Indeed, Mapleton schools find uses for their technology in language arts, social studies and even their farm-to-table class. The access to digital books in itself makes the technology use applicable nearly across the board.

“Basically any reading curriculum has a big online component to it,” said O’Mara. “A lot of middle school and high school textbooks are now online. Some districts aren't even purchasing new textbooks because you can purchase them online.”

Sarah Timpe, who teaches third and fourth grade in Mapleton Elementary School, finds regular use for devices in her classes. “I’ve used iPads for the kids recording each other doing projects like writing songs and making commercials to show what they've learned,” she said.

Even outside of school, the impact of a digitally integrated classroom becomes apparent. “My sons don’t bring textbooks home,” Timpe said. “They can get online and get the textbook at home.”

A key benefit to integrating modern technology into classrooms is the adaptability it affords various learning methods. In Mapleton, interactive whiteboards at the front of classes augment learning by offering audio, visual and even tactile stimulus — in which objects can be touched and interacted with on the board. Adaptive online programs such as DreamBox boost math skills by tailoring instructions and interactive games to each student's personal progress.

These immersive experiences are an acute contrast to passive learning models of old, which rightfully bore criticism for their stale, rote-memorization style of education. Newer models present a logical engagement point for a generation that has grown up using smartphones and tablets.

“The kids are definitely interested in the technology,” said Timpe. “It’s definitely a draw for them. I think especially with the DreamBox math app we have, I’ve seen a lot of improvement in math skills from use of that.”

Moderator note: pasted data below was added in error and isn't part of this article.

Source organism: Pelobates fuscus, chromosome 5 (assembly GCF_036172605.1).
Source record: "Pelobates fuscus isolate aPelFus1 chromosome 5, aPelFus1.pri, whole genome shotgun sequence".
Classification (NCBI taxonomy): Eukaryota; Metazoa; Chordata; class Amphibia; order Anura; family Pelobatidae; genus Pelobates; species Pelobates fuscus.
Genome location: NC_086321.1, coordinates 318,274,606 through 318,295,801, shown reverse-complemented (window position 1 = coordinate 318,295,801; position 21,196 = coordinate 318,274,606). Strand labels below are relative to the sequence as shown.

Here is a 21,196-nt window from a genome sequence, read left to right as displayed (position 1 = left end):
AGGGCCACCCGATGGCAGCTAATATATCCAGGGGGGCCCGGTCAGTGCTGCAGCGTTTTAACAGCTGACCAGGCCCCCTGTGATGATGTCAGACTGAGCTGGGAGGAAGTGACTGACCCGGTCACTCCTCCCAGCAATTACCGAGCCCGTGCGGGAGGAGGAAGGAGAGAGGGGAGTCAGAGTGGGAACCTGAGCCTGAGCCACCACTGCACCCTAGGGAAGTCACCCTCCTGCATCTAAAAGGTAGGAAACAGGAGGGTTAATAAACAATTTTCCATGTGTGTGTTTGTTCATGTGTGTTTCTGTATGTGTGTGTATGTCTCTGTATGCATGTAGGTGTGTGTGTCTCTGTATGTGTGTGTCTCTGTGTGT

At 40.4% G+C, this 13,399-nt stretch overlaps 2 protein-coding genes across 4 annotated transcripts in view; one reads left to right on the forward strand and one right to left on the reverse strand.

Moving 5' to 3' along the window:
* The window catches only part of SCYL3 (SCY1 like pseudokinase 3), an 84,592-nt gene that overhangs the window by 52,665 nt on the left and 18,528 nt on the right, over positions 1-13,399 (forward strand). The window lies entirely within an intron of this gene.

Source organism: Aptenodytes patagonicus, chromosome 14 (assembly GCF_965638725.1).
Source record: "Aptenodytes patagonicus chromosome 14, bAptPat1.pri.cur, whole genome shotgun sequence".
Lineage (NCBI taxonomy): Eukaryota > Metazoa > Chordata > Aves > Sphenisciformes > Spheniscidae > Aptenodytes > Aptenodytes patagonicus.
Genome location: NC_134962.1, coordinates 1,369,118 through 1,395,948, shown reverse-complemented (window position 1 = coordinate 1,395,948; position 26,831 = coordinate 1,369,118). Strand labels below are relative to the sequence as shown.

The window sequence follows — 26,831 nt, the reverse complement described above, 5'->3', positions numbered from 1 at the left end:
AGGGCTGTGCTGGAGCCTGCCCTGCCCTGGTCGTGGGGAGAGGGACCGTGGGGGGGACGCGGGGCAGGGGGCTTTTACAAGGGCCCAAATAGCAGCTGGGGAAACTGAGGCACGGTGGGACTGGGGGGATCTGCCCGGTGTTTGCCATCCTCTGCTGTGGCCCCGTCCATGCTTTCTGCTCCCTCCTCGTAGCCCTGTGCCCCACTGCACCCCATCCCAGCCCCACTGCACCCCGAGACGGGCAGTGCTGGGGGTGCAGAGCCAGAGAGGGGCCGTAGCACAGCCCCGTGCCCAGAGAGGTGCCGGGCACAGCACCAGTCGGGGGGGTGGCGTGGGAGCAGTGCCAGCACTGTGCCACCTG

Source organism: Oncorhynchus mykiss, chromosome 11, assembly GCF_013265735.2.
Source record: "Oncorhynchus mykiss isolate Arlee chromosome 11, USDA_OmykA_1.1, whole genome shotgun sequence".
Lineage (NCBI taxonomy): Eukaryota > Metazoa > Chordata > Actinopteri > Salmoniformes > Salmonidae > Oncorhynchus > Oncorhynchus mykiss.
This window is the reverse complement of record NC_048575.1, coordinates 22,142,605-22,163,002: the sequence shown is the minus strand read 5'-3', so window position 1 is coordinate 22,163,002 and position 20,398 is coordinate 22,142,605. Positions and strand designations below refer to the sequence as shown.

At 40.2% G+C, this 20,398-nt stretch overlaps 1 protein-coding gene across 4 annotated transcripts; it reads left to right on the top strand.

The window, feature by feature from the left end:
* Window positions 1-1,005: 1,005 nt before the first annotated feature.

Some classes are even offered online. Though mainly used for credit recovery and electives rather than primary instruction, they open the door for more case-by-case adaptability. Because smaller districts like Siuslaw and Mapleton don't always have a teacher on staff that specializes in particular electives, online classes can provide students with a wider class selection in subjects such as German or psychology.

Online classes typically consist of two teachers: one in the classroom, who helps facilitate the online lesson and answer questions; and one on the screen, who may be a professor or specialist in the desired field. While some online video lessons can be live depending on the program and online instructor's time zone, most are pre-recorded. Grzeskowiak cites the asynchronous nature of living on the West Coast as the main limitation.

“To time it and do it live is very, very difficult,” he said. Even attempts to synchronize Siuslaw and Mapleton lesson hours proved unworkable.

Regardless, the individualization afforded by the lessons makes them valuable tools. In addition to expanding elective choices, students who need extra attention can benefit from these classes.

“Online classes are a great option when you have a kid who transfers into your school,” said O’Mara. If a student from another district enrolls with credits that don't map on to their new school's system, online classes can fill gaps and effectively put the new student on track. 

Making Digital Citizens

While both school districts have embraced the evolution of technology in the classroom, they are also keenly aware that allowing access and exposure to this landscape comes with its caveats.

Overuse of online classes, for example, is a concern for O’Mara.

“For some kids, that works,” she said. “And if that’s the avenue that they’re going to go down in their job skill set when they graduate, I think that’s perfect.” The danger lies, she says, in swinging the curriculum too heavily in favor of this method in sacrifice of interpersonal interaction.

The troubling overlap of the digital world and social life finds a nesting ground in the increased use of social media, such as Facebook, Snapchat and Twitter, becoming everyday forms of interaction. “It’s opened up the number of people that kids can interact with,” said O’Mara. “However, I also think it has lessened personal interaction and how kids interact with people in person and the skills that they have to do that.”